It’s that time of the year when you will be bombarded by articles and adverts imploring you to take out an ISA before the new tax year starts.
We agree it is important to use up as many tax efficient allowances as possible, let’s face it, there are not that many left, but just how do you avoid being taken in by the slick adverts promising ever greater returns, and how do you find the right ISA for you?
The first thing to remember is that there are two sorts of ISAs; Cash and Equity, both are quite different.
A Cash ISA is basically a deposit account with a protective tax free wrapper around it meaning you will pay not tax on the interest you receive. As with any other savings account a range of options are available to you from instant access to long term fixed rates.
An Equity ISA, despite the name, can invest in a wide variety of asset classes, everything from stocks and shares, to gilts, corporate bonds and property are available.
How do I decide whether I want a Cash or Equity ISA?
Take a step back and look at what you want to achieve. If you need access to your capital, do not want to take risk or simply just want to shelter some of your savings from tax on the interest then a Cash ISA is probably for you.
With a Cash ISA you know that your capital is secure and depending on the type of account you choose it is accessible. However interest rates are at all time lows and unless you tie your savings up for at least three years the interest rate you get will be lower than inflation; meaning the buying power of your savings will be reduced.
An Equity ISA offers the possibility of better returns than a Cash ISA, but with this comes increased risk. If you opt for an Equity ISA be prepared to have times when your investment falls in value. Typically you should only consider an Equity ISA if you are prepared to invest for at least five years and can accept that you will see the value of your investment fall as well as rise.
You can have both
Remember that the maximum you can pay into an ISA in the current tax year is £10,200, however this can be split. You can pay up to £5,100 into a Cash ISA and £5,100 into an Equity ISA.
This flexibility can be useful if you want capital security and access to some of your savings but are prepared to take some risk and a longer term view with a proportion of your capital.
Ok, so I definitely want to put some money in a Cash ISA, what next?
1. Decide whether you want instant access or you are prepared to tie up your money for a longer period of time. As a general rule of thumb you will get a higher interest rate if you tie up your savings. The following links are useful:
Fixed Rate Cash ISAs
2. Be careful not to fall into the bonus rate trap. Banks and building Societies have a nasty habit of luring you in with bonus rates only to drop the rate of interest quietly afterwards. If you are prepared to manage your savings closely then bonus rates can work well for you, our best buy tables always make it very clear when an account has a bonus rate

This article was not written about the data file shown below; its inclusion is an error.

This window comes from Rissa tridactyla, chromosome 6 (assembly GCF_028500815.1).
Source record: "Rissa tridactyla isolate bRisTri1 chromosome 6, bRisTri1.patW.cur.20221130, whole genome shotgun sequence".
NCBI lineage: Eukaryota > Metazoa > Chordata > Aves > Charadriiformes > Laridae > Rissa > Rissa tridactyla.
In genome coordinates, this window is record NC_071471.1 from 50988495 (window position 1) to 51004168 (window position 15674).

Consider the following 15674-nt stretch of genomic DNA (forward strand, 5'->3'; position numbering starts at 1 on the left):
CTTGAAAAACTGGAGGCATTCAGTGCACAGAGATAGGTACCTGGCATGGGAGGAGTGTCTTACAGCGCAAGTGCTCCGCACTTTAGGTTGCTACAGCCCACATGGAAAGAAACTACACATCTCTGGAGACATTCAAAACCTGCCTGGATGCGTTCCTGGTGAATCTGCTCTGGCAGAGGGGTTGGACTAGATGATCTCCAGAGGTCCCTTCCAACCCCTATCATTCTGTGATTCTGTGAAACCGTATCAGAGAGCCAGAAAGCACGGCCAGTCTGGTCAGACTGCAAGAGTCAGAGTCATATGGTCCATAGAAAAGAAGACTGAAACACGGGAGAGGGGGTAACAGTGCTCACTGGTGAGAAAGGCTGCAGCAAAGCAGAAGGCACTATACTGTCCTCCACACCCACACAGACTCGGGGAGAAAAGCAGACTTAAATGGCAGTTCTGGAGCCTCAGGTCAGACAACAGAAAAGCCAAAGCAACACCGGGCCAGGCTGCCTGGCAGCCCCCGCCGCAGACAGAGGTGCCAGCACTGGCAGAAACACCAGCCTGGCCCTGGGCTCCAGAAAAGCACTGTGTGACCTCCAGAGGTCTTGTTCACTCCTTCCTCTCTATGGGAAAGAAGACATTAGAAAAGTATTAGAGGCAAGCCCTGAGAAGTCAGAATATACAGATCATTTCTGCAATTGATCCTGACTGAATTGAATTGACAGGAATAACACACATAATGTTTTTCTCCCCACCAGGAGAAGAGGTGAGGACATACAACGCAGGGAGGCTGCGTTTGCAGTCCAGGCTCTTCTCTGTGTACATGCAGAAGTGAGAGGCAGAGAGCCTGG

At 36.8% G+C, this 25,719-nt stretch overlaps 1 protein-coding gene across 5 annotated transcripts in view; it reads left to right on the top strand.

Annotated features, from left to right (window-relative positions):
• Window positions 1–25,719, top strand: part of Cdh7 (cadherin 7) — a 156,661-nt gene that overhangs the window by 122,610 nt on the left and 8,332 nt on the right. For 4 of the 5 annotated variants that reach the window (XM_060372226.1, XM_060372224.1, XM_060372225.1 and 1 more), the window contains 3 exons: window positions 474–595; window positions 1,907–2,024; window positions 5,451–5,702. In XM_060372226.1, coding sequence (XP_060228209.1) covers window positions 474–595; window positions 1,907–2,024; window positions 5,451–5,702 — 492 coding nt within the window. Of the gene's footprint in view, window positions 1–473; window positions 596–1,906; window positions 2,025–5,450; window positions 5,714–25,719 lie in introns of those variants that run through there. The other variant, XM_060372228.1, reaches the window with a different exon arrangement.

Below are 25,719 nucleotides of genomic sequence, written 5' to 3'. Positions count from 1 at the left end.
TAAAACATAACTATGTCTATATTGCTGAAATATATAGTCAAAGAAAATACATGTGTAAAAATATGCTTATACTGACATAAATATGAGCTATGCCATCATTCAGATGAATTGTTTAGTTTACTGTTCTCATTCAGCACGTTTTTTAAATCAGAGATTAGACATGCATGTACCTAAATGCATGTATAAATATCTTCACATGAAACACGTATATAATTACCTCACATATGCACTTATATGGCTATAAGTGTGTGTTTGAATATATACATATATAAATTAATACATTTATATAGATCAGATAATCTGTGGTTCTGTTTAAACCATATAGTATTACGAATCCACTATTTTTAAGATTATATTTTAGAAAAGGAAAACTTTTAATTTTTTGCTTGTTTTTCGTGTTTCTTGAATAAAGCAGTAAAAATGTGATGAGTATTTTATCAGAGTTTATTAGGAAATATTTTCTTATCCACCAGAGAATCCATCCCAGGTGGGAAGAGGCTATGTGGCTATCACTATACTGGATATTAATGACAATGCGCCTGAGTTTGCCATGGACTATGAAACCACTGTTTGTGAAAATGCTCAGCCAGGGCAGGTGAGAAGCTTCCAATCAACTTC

3. If you have existing Cash ISAs now is a good time to review the interest rates you are getting. Many Cash ISAs allow you to transfer in ISAs you have taken out in previous tax years and you may benefit from a better interest rate. The following links show the best rates for ISAs that will accept a transfer in:
That’s my Cash ISA sorted, but I’d like to invest for the longer term too
If you have saved into a Cash ISA the maximum you can then pay into an Equity ISA in the same tax year is £5,100; this limit rises to £10,200 if you do not want to use a Cash ISA.
So, how do you go about selecting an Equity ISA?
1. There are two ways you can invest into an Equity ISA, firstly you could do it yourself and go straight to a fund manager or fund supermarket, you will make the decisions which funds you want to buy. Alternatively you could take advice from an IFA who will help you with the decision making process
2. Whichever route you follow start by thinking what you are trying to achieve, how long do you want to invest for and how much risk you want to take
3. Then think about how you want to split your investment between the various asset classes, stocks and shares, gilts, corporate bonds, commercial property etc. Diversification between asset classes is key, many experts believe that most of the return you get is derived from asset allocation and not fund selection so it’s worth spending some considerable time thinking about how you will split your investment
4. Then think about funds, if you are investing directly you will have to make this decision yourself, however if you are using an IFA they will help
5. Now think about whether you will invest directly with a fund manager or you will use a platform of fund supermarket. If you are planning to invest in more than one fund then you will need to use a platform or supermarket, such an approach has many benefits, not least simplicity
6. Finally, don’t just sit back and forget about your investment, review it on a regular basis. Are you happy with the performance of the funds selected? Are the funds still investing in the same way as when you took them out? Has the fund manager changed?
Don’t be rushed
The end of the tax year is about six weeks away, whether you want a Cash or Equity ISA you still have time to do your research and make the right decisions for you. But if you think an ISA is right for you do make sure you use your allowance; once the tax year has ended its too late.
How we can help
We want to help you make better decisions and make your money work harder for you, how do we do that?
If you are thinking of taking out a Cash ISA then take a look at our best buy tables. Our best buy tables are 100% unbiased and 100% independent.
Our advisers will spend time with you discussing your requirements and will then make a recommendation appropriate to your circumstances.